I’ve gotten better at it as the years have gone by. My first story published, Christmas Past, was a nightmare rewrite. I read and re-read that story so many times for months that I could still tell you every line from the book. Over time, your writing grows and improves. Today my first drafts come out cleaner, and my rewriting goes quicker.

Now it’s back to you. After you’ve given your first draft some time, go back. Read it, re-read it, and edit it as you go. Try to make the writing smooth, make it read well and feel confident and clear. When you’ve subjected it to a re-write or two, let it settle again. Read it after a few days and see how it feels, share it with others and see what they think. It might need another rewrite, but if you can step back and say “I’ve taken this as far as I can” then well do, you have successfully written your first story!

Welcome to the New Blog!

Hello!

If you came here from my old WordPress.com page, you’ll know that I just migrated everything that was there, over to here and everything looks much the same. If you’re knew here, you won’t know any of that, but you’re welcome all the same.

I have moved my blog over to my own hosting and domain because it just makes sense for the future. WordPress.com is a really good service for free hosting and I recommend it to everyone as their first step in blogging, but I’d just grown past it. Sure, it was a lot more fiddly and time consuming just getting the blog to look the same as it did before, but I have a lot more options open to me now.

A big part of why I have this blog is to promote my writing. Part of that is posting stories, and reviewing other great books, films and games that have influenced me, and WordPress.com was great for that, but I also need to be able to incorporate other services I use into the blog more. That means plugins, my own hosting, flexibility. Anything that can streamline my workload makes the change a little more worthwhile.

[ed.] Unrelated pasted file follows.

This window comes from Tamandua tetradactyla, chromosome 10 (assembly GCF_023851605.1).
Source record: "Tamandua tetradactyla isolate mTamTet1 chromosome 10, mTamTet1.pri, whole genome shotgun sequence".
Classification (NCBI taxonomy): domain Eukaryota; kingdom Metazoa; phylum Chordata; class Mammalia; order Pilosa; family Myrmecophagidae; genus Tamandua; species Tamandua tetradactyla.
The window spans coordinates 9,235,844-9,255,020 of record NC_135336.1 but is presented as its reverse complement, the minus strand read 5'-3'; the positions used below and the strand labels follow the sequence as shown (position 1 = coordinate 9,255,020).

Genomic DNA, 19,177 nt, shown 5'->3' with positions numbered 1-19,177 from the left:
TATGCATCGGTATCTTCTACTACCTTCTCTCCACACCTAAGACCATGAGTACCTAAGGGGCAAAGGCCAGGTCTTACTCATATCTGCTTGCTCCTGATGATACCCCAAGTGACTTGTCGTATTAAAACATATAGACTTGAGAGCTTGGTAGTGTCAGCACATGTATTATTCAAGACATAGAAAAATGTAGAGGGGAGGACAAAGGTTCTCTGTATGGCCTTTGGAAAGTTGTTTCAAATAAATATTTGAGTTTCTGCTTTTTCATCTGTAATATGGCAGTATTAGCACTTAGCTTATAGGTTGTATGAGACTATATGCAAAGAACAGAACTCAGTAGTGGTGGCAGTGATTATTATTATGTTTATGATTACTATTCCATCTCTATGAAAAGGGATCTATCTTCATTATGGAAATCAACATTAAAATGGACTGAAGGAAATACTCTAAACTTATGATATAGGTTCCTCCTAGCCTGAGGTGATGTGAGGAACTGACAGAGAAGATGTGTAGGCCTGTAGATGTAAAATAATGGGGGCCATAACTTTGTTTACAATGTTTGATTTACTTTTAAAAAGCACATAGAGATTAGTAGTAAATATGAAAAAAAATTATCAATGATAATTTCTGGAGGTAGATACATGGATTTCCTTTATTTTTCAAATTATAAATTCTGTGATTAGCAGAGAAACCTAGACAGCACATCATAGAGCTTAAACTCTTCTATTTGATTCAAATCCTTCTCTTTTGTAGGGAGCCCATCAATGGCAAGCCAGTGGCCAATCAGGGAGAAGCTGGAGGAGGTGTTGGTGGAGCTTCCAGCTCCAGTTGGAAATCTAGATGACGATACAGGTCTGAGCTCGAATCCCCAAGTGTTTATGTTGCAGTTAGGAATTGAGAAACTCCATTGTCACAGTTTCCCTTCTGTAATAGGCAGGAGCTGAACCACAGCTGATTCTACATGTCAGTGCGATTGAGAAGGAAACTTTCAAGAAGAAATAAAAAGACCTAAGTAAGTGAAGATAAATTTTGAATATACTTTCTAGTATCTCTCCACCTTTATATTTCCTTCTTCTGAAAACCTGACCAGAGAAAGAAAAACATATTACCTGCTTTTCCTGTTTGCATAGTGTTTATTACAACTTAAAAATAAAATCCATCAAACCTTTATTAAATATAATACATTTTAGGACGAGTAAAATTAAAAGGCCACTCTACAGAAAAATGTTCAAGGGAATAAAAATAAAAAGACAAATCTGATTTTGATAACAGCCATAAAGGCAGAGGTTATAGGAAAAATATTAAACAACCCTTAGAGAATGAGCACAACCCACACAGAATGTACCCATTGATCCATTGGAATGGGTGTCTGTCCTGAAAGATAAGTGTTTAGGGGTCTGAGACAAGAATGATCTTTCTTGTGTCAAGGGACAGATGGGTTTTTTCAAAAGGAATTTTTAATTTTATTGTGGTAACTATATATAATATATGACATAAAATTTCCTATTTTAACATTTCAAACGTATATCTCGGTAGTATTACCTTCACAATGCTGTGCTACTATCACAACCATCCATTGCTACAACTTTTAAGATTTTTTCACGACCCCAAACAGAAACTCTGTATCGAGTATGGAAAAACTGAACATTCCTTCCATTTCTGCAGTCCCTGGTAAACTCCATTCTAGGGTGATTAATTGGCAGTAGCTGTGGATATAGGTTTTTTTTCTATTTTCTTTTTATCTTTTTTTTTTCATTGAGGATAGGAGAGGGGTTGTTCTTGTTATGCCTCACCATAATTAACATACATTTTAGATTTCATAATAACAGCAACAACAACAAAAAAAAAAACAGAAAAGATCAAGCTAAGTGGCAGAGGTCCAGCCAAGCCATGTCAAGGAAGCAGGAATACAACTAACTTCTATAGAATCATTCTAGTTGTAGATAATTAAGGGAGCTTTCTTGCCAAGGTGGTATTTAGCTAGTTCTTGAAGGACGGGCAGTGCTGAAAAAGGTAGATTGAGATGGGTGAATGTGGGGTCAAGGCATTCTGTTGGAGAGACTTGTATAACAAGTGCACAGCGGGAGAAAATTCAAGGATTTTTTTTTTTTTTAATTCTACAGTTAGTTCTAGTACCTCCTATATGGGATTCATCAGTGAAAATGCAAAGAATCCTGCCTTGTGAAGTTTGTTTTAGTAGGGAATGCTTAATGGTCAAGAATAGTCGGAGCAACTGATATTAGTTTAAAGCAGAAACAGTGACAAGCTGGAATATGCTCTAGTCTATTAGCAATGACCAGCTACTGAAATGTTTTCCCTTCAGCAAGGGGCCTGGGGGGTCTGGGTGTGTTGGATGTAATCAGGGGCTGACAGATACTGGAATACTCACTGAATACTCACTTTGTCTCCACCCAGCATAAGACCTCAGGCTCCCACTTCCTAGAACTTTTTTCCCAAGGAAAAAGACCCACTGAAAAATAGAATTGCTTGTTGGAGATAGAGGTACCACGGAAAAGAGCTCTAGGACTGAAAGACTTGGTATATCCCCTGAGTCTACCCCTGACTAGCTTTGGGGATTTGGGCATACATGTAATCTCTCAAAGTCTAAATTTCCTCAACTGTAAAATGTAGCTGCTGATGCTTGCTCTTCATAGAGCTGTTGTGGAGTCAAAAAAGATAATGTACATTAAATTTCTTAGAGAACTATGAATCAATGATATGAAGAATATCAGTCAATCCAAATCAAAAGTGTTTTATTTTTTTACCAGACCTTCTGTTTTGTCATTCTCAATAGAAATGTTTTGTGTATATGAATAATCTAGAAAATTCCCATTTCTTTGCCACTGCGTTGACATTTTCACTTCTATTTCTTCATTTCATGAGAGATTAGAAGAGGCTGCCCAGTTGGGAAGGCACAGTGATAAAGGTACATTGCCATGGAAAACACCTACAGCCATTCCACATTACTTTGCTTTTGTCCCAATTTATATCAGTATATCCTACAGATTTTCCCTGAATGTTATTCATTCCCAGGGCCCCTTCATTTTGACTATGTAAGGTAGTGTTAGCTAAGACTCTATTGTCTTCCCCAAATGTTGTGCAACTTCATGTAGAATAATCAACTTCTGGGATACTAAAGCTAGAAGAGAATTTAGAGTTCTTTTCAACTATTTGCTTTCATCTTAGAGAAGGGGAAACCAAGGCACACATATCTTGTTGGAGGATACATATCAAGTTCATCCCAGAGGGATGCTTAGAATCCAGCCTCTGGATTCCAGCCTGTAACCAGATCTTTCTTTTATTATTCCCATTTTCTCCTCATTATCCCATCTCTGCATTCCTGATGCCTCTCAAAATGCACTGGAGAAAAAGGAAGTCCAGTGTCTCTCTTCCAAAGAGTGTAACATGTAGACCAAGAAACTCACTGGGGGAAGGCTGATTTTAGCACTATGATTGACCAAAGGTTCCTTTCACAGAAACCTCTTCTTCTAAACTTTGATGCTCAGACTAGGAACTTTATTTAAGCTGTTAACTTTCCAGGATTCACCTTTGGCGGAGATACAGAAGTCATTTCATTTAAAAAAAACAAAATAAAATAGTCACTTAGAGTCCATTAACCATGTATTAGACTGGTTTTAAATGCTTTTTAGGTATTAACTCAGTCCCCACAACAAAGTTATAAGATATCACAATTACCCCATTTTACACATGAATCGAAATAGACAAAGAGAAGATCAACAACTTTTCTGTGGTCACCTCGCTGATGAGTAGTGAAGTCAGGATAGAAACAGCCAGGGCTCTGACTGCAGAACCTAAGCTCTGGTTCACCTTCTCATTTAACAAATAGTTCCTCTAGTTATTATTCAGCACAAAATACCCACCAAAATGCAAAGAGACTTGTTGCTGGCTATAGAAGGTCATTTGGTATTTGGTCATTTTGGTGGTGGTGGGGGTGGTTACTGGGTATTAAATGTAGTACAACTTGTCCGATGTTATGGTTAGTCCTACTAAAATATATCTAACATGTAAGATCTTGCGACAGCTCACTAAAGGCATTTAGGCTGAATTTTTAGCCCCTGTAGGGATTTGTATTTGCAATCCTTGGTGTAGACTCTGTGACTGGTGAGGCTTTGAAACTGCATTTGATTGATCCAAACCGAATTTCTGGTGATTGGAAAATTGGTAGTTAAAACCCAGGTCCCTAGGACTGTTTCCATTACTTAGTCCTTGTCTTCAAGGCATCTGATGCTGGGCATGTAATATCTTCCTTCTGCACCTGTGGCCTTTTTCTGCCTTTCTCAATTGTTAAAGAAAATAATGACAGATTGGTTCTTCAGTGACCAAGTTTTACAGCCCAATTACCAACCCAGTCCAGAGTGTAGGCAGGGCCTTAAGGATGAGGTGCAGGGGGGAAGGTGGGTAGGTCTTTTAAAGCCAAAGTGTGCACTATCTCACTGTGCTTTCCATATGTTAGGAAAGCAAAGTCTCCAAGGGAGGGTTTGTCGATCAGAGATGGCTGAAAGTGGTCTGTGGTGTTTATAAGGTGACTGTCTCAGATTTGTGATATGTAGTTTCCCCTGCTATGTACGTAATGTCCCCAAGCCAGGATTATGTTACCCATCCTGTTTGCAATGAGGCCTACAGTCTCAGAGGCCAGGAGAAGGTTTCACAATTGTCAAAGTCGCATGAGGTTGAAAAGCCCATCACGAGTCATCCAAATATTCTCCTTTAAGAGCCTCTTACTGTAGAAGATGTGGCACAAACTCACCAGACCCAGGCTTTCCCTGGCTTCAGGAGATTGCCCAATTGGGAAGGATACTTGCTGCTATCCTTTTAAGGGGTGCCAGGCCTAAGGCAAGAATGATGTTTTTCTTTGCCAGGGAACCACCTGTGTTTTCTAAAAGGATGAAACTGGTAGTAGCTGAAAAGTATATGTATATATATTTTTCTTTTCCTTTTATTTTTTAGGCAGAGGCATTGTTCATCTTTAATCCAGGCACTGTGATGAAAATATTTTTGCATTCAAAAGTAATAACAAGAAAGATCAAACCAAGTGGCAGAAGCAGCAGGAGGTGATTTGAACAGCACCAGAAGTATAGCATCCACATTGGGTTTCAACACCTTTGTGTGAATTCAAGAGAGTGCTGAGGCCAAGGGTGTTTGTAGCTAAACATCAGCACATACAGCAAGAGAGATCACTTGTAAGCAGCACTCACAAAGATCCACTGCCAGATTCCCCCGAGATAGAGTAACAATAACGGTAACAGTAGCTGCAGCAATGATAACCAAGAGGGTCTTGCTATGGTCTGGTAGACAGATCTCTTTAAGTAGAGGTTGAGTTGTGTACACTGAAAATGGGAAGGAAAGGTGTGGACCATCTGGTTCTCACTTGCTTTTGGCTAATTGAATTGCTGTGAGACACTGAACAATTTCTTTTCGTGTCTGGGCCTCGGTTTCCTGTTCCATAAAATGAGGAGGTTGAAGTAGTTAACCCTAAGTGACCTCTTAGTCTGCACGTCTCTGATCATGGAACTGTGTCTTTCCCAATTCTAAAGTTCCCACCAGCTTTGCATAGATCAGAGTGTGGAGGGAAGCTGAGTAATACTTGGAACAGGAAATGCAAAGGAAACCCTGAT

More importantly, while WordPress.com doesn’t take any sort of ownership of your content, in a way they do control your site. You are at their whim. Paying for my own hosting and domain lets me take control of my work, and my platform in a way I couldn’t before.

So, I hope you’ll all forgive me for the inconvenience. Now let’s resume regular service.

Owen

My Favourite Posts of 2012.

Cadbury's Favourites2012 was a good year for me. I took my first big steps as a writer, started this blog and got a lot done in my personal life. The blog has been one of my proudest achievements and I’ve written some things that I’m really happy with. I’m not a big fan of all that New Year’s retrospective stuff, but I have been meaning to look back over 2012 and talk about some of my favourite posts. As we’re into February now, this is probably my last chance.

So here goes, these are a few of the posts I’m most proud of from 2012.

Why I Write Science Fiction – A little piece from when I started coming to terms with my “science fiction author” label.

The Five Bests (And Worst) Time Travellers – I don’t really do these Top Five lists anymore, but they were always fun to write up. This was my favourite.

What We Can Really Learn From the Mayans – This little post was an observation on all the Mayan apocalypse hysteria.

Iron Man – This didn’t technically hit my blog until a couple of days into 2013, but it was written before that so I’m including it on the list. Iron Man was a personal story about my Dad, my first Christmas present, and gender.

Fifty

50pFifty posts. The blog has had Fifty Posts. There are as many posts as the infamous Shades of Grey, if you can believe it.

This might not seem like a landmark to you because, well, you are not me. (In case you hadn’t noticed.) But this is a big number for me because this blog is an important part of both my career and my life. It is my main method of communication with the world, it is where I get the chance to talk about my books, my career and sometimes (gasp) myself in more than 140 characters. Furthermore, it is doing quite a bit better than my attempts at blogging in the past have done, so I’m quite proud if it. With that in mind, I’m going to use this post to be selfish and do a bit of self promotion.

My name is Owen Adams, I am a writer living in the UK. My books are available on the Kindle store if you would like to buy them, and if you like this blog then I would be delighted if you followed me on twitter. I’m online there far too much and always interested in conversation.